The United States is one of the world’s most diverse multicultural societies. To appreciate this inheritance and all who contributed to it, our children need a multicultural education….[W]ithout knowledge of the many streams that nourish the general society, the “mainstream” cannot be properly studied or understood. This is why our children need a multicultural curriculum, one in which the contributions and roles of African-Americans, Hispanic-Americans, Native Americans, Asian-Americans and other minorities are fairly and accurately depicted, and one in which the history of non-Western societies is part of the required curriculum (American Educator, Winter 1991).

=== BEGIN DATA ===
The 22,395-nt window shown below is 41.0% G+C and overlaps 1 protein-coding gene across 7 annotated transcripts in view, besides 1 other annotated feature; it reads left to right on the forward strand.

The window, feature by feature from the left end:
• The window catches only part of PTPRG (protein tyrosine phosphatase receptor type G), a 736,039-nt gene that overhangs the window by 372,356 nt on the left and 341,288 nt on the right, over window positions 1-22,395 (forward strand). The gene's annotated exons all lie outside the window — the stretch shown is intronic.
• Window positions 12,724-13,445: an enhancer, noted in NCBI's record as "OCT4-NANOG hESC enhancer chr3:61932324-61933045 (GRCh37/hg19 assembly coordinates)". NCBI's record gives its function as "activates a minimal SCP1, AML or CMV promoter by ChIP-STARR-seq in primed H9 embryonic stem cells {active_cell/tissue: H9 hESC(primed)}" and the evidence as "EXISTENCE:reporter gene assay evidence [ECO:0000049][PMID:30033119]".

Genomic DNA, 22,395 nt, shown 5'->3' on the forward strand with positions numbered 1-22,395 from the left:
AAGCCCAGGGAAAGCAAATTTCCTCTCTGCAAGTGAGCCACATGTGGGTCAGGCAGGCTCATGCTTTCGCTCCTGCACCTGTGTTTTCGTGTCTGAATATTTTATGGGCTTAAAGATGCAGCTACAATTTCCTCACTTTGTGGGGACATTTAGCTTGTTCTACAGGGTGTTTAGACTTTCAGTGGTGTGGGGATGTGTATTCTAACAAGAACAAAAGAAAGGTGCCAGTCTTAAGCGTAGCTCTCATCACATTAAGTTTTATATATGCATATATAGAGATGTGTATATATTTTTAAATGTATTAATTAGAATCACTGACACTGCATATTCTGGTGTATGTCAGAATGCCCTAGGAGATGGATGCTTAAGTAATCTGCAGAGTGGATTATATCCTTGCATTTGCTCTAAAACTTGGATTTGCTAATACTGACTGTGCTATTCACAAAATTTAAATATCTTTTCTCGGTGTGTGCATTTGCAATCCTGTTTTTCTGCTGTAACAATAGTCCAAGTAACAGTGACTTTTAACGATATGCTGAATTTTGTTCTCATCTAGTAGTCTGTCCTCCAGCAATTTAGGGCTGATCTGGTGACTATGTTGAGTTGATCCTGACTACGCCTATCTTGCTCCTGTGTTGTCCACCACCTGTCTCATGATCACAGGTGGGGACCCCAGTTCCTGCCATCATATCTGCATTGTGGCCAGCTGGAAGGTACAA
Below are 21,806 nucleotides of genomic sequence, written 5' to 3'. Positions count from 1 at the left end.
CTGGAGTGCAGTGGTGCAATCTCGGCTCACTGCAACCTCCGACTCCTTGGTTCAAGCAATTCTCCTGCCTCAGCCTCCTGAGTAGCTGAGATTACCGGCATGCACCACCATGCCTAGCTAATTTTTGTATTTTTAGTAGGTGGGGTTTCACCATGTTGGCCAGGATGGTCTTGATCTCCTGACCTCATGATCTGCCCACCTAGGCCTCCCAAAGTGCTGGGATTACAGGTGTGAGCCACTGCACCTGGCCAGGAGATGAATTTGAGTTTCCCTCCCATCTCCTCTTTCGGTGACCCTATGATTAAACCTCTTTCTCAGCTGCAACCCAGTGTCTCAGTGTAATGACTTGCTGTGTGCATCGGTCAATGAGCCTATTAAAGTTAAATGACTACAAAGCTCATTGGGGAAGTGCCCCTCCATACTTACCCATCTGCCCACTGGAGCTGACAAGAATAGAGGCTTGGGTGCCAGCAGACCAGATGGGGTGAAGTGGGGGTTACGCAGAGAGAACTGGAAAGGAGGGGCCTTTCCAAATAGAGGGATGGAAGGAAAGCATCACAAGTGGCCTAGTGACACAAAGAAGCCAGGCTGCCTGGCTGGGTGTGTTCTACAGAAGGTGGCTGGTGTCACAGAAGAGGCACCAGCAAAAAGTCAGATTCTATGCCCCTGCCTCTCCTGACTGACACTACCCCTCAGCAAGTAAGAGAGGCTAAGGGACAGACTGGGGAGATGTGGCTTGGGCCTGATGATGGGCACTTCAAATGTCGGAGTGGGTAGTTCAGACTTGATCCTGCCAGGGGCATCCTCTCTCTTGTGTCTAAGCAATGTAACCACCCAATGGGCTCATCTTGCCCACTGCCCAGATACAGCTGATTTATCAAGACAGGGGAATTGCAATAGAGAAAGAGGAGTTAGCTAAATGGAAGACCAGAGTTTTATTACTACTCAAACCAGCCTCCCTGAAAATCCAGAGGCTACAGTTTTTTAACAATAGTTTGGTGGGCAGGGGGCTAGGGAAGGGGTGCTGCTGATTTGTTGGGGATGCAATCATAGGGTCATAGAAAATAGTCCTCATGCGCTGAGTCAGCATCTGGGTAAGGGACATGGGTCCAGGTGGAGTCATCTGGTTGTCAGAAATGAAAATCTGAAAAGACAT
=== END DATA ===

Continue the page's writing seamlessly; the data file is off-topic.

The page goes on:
The above comments of mine on the American situation are equally germane to the Indian context, too, as both countries are equally vast and vastly multicultural. In order properly to tolerate and respect different cultures without losing a foothold in one’s own at the same time, we need first of all to impart cultural literacy. In order to illustrate this point let me cite an ancient Hindu myth—the story of “The Hunter and the Sage.” In this wonderful myth, an ascetic tells a hunter how he entered the head and consciousness of a dreamer. The sage inside the dreamer dreams of the same things the dreamer was dreaming of and becomes a householder like him—with wife, son, servants et cetera (Wendy Doniger O’Flaherty, Other Peoples’ Myths: A Cave of Echoes, 1988. Chicago: University of Chicago Press, 1995). The hunter in this story is the person who cannot get inside other people’s head and so is fated to be born over and over again to experience different lives. But the sage, who can get inside other people mentally, experiences countless lives mentally without ever having to be reborn. Hunters and sages represent two types of people—those who must experience everything physically in order to understand it and those who understand things cerebrally. The hunter represents the group of those who practice multiculturalism for the sake of political correctness and the sage represents those who are culturally literate, aware of their own culture as well as the cultures of others through mentation.